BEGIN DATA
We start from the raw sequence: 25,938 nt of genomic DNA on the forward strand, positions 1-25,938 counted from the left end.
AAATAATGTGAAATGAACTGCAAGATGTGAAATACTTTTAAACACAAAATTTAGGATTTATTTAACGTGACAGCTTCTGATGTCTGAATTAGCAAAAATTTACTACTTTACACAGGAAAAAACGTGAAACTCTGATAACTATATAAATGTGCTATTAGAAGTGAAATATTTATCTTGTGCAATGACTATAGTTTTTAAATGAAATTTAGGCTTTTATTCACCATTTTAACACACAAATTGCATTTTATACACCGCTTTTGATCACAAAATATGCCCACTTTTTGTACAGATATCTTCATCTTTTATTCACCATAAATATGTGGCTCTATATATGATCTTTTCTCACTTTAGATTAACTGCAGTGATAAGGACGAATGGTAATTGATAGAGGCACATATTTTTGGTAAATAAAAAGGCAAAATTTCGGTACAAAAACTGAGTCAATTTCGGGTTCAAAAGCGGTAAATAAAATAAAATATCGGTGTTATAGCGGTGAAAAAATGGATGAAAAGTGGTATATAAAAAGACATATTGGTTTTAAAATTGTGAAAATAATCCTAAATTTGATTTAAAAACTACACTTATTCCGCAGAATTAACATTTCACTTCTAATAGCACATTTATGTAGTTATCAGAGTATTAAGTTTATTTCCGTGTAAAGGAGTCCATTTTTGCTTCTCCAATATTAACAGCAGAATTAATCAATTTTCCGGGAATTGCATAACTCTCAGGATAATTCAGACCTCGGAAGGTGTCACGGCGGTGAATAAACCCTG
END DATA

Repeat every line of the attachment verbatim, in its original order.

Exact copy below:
We start from the raw sequence: 25,938 nt of genomic DNA on the forward strand, positions 1-25,938 counted from the left end.
AAATAATGTGAAATGAACTGCAAGATGTGAAATACTTTTAAACACAAAATTTAGGATTTATTTAACGTGACAGCTTCTGATGTCTGAATTAGCAAAAATTTACTACTTTACACAGGAAAAAACGTGAAACTCTGATAACTATATAAATGTGCTATTAGAAGTGAAATATTTATCTTGTGCAATGACTATAGTTTTTAAATGAAATTTAGGCTTTTATTCACCATTTTAACACACAAATTGCATTTTATACACCGCTTTTGATCACAAAATATGCCCACTTTTTGTACAGATATCTTCATCTTTTATTCACCATAAATATGTGGCTCTATATATGATCTTTTCTCACTTTAGATTAACTGCAGTGATAAGGACGAATGGTAATTGATAGAGGCACATATTTTTGGTAAATAAAAAGGCAAAATTTCGGTACAAAAACTGAGTCAATTTCGGGTTCAAAAGCGGTAAATAAAATAAAATATCGGTGTTATAGCGGTGAAAAAATGGATGAAAAGTGGTATATAAAAAGACATATTGGTTTTAAAATTGTGAAAATAATCCTAAATTTGATTTAAAAACTACACTTATTCCGCAGAATTAACATTTCACTTCTAATAGCACATTTATGTAGTTATCAGAGTATTAAGTTTATTTCCGTGTAAAGGAGTCCATTTTTGCTTCTCCAATATTAACAGCAGAATTAATCAATTTTCCGGGAATTGCATAACTCTCAGGATAATTCAGACCTCGGAAGGTGTCACGGCGGTGAATAAACCCTG